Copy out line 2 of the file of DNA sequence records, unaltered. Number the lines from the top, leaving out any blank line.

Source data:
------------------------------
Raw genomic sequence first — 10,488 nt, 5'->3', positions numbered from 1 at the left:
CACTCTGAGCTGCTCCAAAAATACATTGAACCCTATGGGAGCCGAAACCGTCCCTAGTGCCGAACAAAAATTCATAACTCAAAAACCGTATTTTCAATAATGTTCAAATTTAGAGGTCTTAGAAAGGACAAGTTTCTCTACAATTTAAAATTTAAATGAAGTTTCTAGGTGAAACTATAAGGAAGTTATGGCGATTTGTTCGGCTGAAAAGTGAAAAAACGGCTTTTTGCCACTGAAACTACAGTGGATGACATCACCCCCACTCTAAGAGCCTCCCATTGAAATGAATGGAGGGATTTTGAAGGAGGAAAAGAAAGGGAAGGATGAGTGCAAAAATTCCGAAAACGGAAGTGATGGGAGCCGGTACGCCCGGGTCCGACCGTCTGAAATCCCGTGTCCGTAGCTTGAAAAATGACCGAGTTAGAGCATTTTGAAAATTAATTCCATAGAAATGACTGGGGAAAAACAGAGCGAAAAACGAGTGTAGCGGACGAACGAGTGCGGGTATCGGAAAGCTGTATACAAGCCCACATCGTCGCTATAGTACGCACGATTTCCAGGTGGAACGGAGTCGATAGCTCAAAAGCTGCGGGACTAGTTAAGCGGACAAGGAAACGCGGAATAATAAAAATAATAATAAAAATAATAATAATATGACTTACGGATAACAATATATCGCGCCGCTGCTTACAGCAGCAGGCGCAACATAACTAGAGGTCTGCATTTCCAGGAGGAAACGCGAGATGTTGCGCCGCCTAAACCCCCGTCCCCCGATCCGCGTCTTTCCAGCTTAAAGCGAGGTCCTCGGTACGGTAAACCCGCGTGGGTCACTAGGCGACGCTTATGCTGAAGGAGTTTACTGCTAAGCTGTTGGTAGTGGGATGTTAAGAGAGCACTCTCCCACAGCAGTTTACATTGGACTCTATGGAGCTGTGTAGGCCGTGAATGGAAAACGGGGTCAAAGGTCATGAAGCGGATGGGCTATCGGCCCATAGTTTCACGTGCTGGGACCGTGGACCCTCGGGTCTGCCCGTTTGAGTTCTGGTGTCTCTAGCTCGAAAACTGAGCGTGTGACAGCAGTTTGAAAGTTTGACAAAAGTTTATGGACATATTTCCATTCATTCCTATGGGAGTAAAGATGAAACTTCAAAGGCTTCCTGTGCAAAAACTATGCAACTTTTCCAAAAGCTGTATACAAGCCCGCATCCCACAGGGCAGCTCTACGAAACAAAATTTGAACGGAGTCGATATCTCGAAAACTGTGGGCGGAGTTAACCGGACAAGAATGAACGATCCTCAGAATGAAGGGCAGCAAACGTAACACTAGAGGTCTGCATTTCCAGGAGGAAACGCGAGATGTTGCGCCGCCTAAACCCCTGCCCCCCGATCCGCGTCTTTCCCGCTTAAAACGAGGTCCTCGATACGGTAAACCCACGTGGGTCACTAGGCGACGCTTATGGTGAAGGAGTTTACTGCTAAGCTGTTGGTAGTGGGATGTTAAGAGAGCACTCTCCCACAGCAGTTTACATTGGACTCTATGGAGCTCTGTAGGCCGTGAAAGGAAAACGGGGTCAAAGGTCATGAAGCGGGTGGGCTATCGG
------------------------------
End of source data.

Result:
CACTCTGAGCTGCTCCAAAAATACATTGAACCCTATGGGAGCCGAAACCGTCCCTAGTGCCGAACAAAAATTCATAACTCAAAAACCGTATTTTCAATAATGTTCAAATTTAGAGGTCTTAGAAAGGACAAGTTTCTCTACAATTTAAAATTTAAATGAAGTTTCTAGGTGAAACTATAAGGAAGTTATGGCGATTTGTTCGGCTGAAAAGTGAAAAAACGGCTTTTTGCCACTGAAACTACAGTGGATGACATCACCCCCACTCTAAGAGCCTCCCATTGAAATGAATGGAGGGATTTTGAAGGAGGAAAAGAAAGGGAAGGATGAGTGCAAAAATTCCGAAAACGGAAGTGATGGGAGCCGGTACGCCCGGGTCCGACCGTCTGAAATCCCGTGTCCGTAGCTTGAAAAATGACCGAGTTAGAGCATTTTGAAAATTAATTCCATAGAAATGACTGGGGAAAAACAGAGCGAAAAACGAGTGTAGCGGACGAACGAGTGCGGGTATCGGAAAGCTGTATACAAGCCCACATCGTCGCTATAGTACGCACGATTTCCAGGTGGAACGGAGTCGATAGCTCAAAAGCTGCGGGACTAGTTAAGCGGACAAGGAAACGCGGAATAATAAAAATAATAATAAAAATAATAATAATATGACTTACGGATAACAATATATCGCGCCGCTGCTTACAGCAGCAGGCGCAACATAACTAGAGGTCTGCATTTCCAGGAGGAAACGCGAGATGTTGCGCCGCCTAAACCCCCGTCCCCCGATCCGCGTCTTTCCAGCTTAAAGCGAGGTCCTCGGTACGGTAAACCCGCGTGGGTCACTAGGCGACGCTTATGCTGAAGGAGTTTACTGCTAAGCTGTTGGTAGTGGGATGTTAAGAGAGCACTCTCCCACAGCAGTTTACATTGGACTCTATGGAGCTGTGTAGGCCGTGAATGGAAAACGGGGTCAAAGGTCATGAAGCGGATGGGCTATCGGCCCATAGTTTCACGTGCTGGGACCGTGGACCCTCGGGTCTGCCCGTTTGAGTTCTGGTGTCTCTAGCTCGAAAACTGAGCGTGTGACAGCAGTTTGAAAGTTTGACAAAAGTTTATGGACATATTTCCATTCATTCCTATGGGAGTAAAGATGAAACTTCAAAGGCTTCCTGTGCAAAAACTATGCAACTTTTCCAAAAGCTGTATACAAGCCCGCATCCCACAGGGCAGCTCTACGAAACAAAATTTGAACGGAGTCGATATCTCGAAAACTGTGGGCGGAGTTAACCGGACAAGAATGAACGATCCTCAGAATGAAGGGCAGCAAACGTAACACTAGAGGTCTGCATTTCCAGGAGGAAACGCGAGATGTTGCGCCGCCTAAACCCCTGCCCCCCGATCCGCGTCTTTCCCGCTTAAAACGAGGTCCTCGATACGGTAAACCCACGTGGGTCACTAGGCGACGCTTATGGTGAAGGAGTTTACTGCTAAGCTGTTGGTAGTGGGATGTTAAGAGAGCACTCTCCCACAGCAGTTTACATTGGACTCTATGGAGCTCTGTAGGCCGTGAAAGGAAAACGGGGTCAAAGGTCATGAAGCGGGTGGGCTATCGG